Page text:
27. Get feedback on your ideas and drafts early. Find people who are honest with you – they are hard to find. Grand praise of your drafts does not make them better. Separate useful critiquing (“this section didn’t work”, “you should read Rushdie”) from the moral support your friends give over beers (“you can do it”, “keep going”). Get the tough feedback early enough that you can still do something about it.
28. Only your name is on the book. Your publisher will publish dozens of books every month. You will publish one book every few years, or maybe just once in your life. They will never care as much as you do about your book. You have the right to veto and argue, politely, with anyone who works on your book. Stand up for yourself, but earn that right by taking writing and publishing seriously. Do your homework. If you don’t take shortcuts, no one will try to take shortcuts on you.
You may be familiar with the phrase “we don’t take unsolicited manuscripts” on publishers’ websites. It can be a disappointing sight for an aspiring writer yearning to be published. Fortunately, publishers are always soliciting; you just need to know how to get your work into that category.
1. LITERARY AGENTS
While many publishers don’t accept unsolicited manuscripts, some literary agents do. Literary Agents are there to connect writers with publishers and to help handle the legal documents regarding copyright (including print, film and radio) and royalties.
Entering writing competitions is a great way to get your name and work in front of publishers. Winners and those short-listed are often named in literary media—the same media that publishers read.
In addition to the publicity, some competitions also offer publication as a prize. The publication could be in media such as a magazine or newspaper, or it could be as a printed anthology or book. Manuscript competitions and awards have also helped many first-time writers publish.
Publishers and editors may not have time to read manuscripts, but they do have time to listen to pitches. A pitch is a short, sweet and powerful way of sharing your manuscript. If you can capture the essence and selling points of your story in a quick and compelling way, you could get someone willing to read your whole manuscript.
A portfolio is a collection or sample of your work. If you are a long-prose writer it might be beneficial to work on your short-prose skills, as portfolios usually aren’t made of novels. Portfolios can be attached to your resume, but if you want a publisher to notice you, you want it out in the world.
Lastly, but certainly not least, you need to know the right people. If you want a publisher to hear about your manuscript, you want to tap into that publishing network. Pitch your manuscript to the right people, and they might know a publisher who could be interested and pass it along.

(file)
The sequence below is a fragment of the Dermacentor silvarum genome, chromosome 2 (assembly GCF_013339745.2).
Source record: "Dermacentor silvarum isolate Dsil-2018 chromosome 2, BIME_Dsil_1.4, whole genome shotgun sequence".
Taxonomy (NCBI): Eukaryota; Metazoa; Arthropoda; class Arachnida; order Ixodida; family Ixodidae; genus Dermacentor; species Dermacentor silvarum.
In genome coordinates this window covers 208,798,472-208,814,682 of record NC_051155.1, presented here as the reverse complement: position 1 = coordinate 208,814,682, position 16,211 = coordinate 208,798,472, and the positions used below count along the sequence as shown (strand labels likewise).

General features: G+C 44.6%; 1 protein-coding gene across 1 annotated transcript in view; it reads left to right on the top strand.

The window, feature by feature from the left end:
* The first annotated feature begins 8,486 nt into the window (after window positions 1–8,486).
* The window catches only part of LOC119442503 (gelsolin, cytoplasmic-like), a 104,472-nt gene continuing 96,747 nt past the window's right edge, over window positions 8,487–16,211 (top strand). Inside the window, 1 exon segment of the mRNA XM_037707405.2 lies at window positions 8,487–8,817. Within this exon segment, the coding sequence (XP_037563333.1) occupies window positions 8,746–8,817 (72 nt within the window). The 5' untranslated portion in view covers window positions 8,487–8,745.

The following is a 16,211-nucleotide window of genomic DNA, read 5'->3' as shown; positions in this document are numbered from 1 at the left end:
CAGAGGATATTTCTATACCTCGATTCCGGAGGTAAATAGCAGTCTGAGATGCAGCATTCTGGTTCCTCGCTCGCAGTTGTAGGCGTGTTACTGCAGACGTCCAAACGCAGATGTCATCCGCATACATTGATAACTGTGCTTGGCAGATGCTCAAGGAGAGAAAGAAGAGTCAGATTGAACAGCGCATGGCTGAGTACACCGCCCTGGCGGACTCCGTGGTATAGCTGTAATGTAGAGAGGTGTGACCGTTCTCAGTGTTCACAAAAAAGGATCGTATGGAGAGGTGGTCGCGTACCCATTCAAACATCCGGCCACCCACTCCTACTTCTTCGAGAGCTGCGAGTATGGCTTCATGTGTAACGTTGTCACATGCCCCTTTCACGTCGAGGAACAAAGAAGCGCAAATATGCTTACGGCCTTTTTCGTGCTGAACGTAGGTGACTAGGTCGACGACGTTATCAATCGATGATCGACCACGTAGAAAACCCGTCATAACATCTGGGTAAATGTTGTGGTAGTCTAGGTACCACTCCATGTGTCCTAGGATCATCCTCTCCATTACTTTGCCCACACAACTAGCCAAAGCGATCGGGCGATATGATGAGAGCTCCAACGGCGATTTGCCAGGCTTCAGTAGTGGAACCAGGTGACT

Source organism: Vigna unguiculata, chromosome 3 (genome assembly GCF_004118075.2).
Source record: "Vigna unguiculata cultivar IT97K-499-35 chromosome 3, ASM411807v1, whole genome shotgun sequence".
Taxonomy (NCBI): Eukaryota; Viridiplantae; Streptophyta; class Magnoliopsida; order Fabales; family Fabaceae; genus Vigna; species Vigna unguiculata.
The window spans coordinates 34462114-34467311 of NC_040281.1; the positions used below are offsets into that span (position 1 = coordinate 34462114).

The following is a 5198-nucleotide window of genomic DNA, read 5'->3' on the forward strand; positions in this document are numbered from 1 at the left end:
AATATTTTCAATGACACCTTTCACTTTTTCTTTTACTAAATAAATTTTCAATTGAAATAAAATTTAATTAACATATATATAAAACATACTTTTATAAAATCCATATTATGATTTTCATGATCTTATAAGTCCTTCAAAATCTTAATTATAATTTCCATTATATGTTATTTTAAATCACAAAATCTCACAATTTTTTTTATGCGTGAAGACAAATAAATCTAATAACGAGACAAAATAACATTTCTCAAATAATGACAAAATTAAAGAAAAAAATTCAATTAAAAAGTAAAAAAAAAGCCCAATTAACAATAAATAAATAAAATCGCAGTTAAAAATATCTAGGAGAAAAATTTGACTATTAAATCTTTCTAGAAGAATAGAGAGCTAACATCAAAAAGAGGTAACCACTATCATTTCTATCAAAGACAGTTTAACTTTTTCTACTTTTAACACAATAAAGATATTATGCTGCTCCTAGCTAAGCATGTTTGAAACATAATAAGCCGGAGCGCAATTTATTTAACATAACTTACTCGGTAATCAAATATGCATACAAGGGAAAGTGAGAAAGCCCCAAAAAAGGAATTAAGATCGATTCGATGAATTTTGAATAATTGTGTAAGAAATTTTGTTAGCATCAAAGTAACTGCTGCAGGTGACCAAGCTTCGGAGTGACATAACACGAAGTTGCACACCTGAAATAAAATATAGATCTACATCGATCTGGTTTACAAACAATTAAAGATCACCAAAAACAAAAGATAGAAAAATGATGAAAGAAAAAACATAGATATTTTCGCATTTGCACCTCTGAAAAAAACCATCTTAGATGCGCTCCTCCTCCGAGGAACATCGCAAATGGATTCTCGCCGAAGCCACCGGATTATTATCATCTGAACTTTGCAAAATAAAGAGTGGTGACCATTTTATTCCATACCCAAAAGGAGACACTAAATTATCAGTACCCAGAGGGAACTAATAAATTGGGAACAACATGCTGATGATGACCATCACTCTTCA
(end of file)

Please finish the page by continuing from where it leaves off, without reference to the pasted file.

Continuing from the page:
For more tips and tricks on how to get your foot through that door, visit the rest of the article here: http://writersedit.com/5-simple-ways-take-manuscript-unsolicited-solicited/
Never give away your book rights for nothing
There are so many avenues available now for authors to publish a book.
At the top of the list, of course, are the five big publishers and their myriad of imprints, followed by medium and small press publishers.
Then there is a long list of hybrid publishers, micro-publishers, vanity publishers and lastly, untrustworthy charlatans.
For a new author, it can be daunting to know which is the best avenue to take, especially for those not confident in taking the self-publishing route.
Whenever an author considers using a publisher, the most critical element is making a decision will be in regard to the author’s book rights. Whether in part or in total, publishers will always want the rights to a book before they publish.
Generally, if a publisher is offering an advance, then it is logical to expect that an author would agree to sign over the rights to a book. But advances are a rarity in today’s publishing world.
For new authors, the far more common occurrence is that a publisher will demand the rights, but offer no money in return. In an increasing number, due to a lack of financial resources, small publishers ask for money from the author, to cover a part or even all of the publishing costs. This is definitely a danger signal.
Signing up with a publisher might sound exciting, but signing away the rights to your book without knowing how financially sound a publisher is, or checking on how successful they have been, can lead to serious problems.
Almost every day there is news of publishers going out of business, and this is when trouble can really strike. Getting your book rights back could take years, and that may even be optimistic.
So what can a new author do to avoid making a huge mistake? Find out here: https://www.justpublishingadvice.com/book-rights-and-wrongs-and-traps-to-avoid/
There can be many reasons why a book fails to grab readers, and while this blog concentrates mostly on the technical aspects and marketing side of self-publishing rather than the actual writing process, the choice of book genre can have major implications on both writing and marketing.
Writers often start writing a novel without giving their end product much thought, so when finished, it may sometimes be difficult to find a precise category or book genre for the book when it comes time to publish.
So here is a useful guide which explains with absolute clarity what the major genres represent, and what readers expect from each genre:
One of the common questions from new writers is, “How do I stop people pirating my work?”
Many of them are even concerned about sending a manuscript to an editor, just in case it ends up on Amazon as a bestselling book under another name.
But authors should be more concerned about obscurity than about piracy, as Robert Kroese discusses today.
Everything you need to know about Self Publishing, right here: